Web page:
Laughter and lion face: A new kind of yoga

Laughter and lion face: A new kind of yoga

By Autumn Douglas, Daily Egyptian

Wide eyes bulged above flexed cheeks and bared teeth as adults stuck their tongues out and growled at one another. Between snarls, people sporadically broke into laughter while jumping forward and clawing the air.

Random noises filled the air as people, young and old, embraced their inner-child by smiling as if they just learned how to.

“Think bubbles,” a man shouted to his friends at the Gaia House on Wednesday during the first laughter yoga session, which was led by Pradnya Dharmadhikari.


The goal of laughter yoga is to use laughter as a method of relaxation to develop a happy attitude, relate to people and allow it to have a continued effect even after the exercise, said Dharmadhikari.

Dharmadhikari said shehas been doing yoga for 30 years and leading yoga for 11 years in her home. She leads posture and meditation yoga at 5 p.m. every Wednesday at the Gaia House. She hopes to develop a following with laughter yoga, so it can also meet every week. 

Laughter yoga, which was developed by Dr. Madan Kataria in India, has spread to 100 countries, according to Laughter Yoga University’s website. It’s an exercise that promotes prolonged, voluntary laughter, reduces stress, strengthens the immune system and increases energy, which will make participants happier and healthier.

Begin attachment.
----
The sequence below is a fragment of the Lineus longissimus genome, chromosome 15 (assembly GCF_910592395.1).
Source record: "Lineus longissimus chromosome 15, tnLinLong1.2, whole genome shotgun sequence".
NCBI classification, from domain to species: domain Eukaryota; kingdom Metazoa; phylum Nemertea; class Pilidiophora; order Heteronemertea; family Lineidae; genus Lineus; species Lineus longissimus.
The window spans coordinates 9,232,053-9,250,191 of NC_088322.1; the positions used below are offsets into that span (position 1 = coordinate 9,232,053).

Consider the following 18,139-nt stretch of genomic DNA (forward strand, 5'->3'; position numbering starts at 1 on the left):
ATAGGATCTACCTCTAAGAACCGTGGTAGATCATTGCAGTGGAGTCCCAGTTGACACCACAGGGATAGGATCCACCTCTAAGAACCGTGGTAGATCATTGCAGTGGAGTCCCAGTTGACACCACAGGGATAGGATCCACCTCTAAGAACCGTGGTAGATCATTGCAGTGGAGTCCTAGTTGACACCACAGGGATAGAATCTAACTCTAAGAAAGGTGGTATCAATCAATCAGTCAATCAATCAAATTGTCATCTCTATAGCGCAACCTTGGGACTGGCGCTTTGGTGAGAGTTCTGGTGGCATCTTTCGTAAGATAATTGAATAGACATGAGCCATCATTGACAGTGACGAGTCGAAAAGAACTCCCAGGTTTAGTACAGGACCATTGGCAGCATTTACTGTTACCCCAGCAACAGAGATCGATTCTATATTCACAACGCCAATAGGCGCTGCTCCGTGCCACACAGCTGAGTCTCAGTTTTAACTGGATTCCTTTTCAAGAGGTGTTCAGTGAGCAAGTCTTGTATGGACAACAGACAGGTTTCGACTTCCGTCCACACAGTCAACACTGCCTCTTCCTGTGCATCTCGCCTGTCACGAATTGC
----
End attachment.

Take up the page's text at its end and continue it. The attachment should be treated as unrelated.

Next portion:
Suzy Shepard, an SIU alumna who now lives in Carterville, said she regularly does yoga, but laughter yoga was like nothing else she has done before.

“At first it was kind of awkward because she was asking us to laugh when we weren’t in a laughing mood yet,” said Shepard, who attended with her daughter Shannon. “But once we got into it, it was fun and there’s a lightness about it.” 

At Wednesday’s session, yogis practiced exercises such as pretending to be in the forest with ants in their pants, acting like a lion and laughing as if they were babies giggling for the first time.


Although participants were voluntarily laughing in the beginning, the silly antics quickly made their laughter spontaneous.

As Rene Cook, a participant from Murphysboro, put it: “I get hysterical all by myself just watching people laugh.”

Shepard, who is a retired psychologist, said not only is the exercise fun, but it has been proven to be good for one’s health.

“Everyone needs to do it at least once,” she said. “Laughter is good for your spirit. We know laughter is healing because of the endorphins it generates. … It was wonderful and really fun.”

Autumn Douglas can be reached at 618-536-3325 or [email protected].